© National Development and Reform Commission, The PRC’s 13 Five-Year Plan (Beijing, 2016). City clusters in the PRC as planned in the 13th Five-Year Plan.
According to the 13 FYP, the Chengdu-Chongqing city cluster will guide integrated and coordinated industrial development, with different areas playing their unique roles on shared resource platforms.
Just think about Chengdu pilot tests that allowed the first community of residents to use 5G technology or the 5G autopilot bus trials in Chongqing, which marked the city’s first driverless bus trial in a 5G network environment. These tests in the Chengyu cluster have been crucial for the national 5G coverage project.
In the last four decades, urbanization in China reached extraordinary results, especially compared to other areas in the world. In 1978, when Deng Xiaoping’s policy of “reform and opening-up” was launched, the urban population was just over 171 million. But since then, hundreds of millions of people were lifted out of poverty, and the urbanization ratio changed from about 19% to about 59% between 1978 and 2018, an increase of 1% per year on average.
Urbanization in the PRC has been both a trend and a proactive policy. Rural residents migrated to the big cities for job opportunities created by industrial policies and by the creation of special economic zones that attracted billions of dollars in foreign investments for export-oriented manufacturing.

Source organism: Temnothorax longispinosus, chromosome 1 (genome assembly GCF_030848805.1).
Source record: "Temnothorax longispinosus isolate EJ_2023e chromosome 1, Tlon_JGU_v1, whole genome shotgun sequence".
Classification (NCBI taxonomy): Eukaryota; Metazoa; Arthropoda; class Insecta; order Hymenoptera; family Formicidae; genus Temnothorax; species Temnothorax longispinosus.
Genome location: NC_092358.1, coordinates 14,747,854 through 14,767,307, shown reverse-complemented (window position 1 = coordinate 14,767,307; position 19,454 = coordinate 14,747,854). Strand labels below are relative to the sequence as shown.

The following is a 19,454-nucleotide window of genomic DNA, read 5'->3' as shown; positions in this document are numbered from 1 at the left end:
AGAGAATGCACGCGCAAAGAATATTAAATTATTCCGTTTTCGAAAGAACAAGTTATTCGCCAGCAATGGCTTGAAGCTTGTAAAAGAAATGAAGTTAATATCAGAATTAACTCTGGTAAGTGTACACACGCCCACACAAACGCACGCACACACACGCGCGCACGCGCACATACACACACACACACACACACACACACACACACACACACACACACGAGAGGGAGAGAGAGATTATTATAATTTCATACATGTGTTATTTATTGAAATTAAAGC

City clusters have been part of the PRC’s urbanization strategy since the 2006 National Urban System Plan and then they have been included in the National New-type Urbanization Plan and the 13 FYP. The main goals were to improve the distribution and layout of urban areas and population, as well as the management of natural and economic resources, by organizing city cluster development along east-west and north-south corridors.
Although the Chengdu-Chongqing area is actually classified as a medium-sized cluster, it is expected to join the ranks of the three Chinese world-class city clusters soon. The Chengyu city cluster is, therefore, set to launch the industrialization, urbanization, and opening-up of west China while building an appealing living environment with sustainable development. It is also expected to become the fourth pillar of China’s economy, following the Yangtze River Delta, Pearl River Delta, and Beijing-Tianjin-Hebei regions, becoming the inland growth engine and diversifying the country’s economic growth.
The area thus intends to keep exploring innovation-driven development, to build a more open economy at regional and international levels, to better integrate urban and rural development, while also promoting green development through environmental protection, and the harmony between human and nature. A harmony that the “panda town” and the “land of abundance” never ceased to pursue.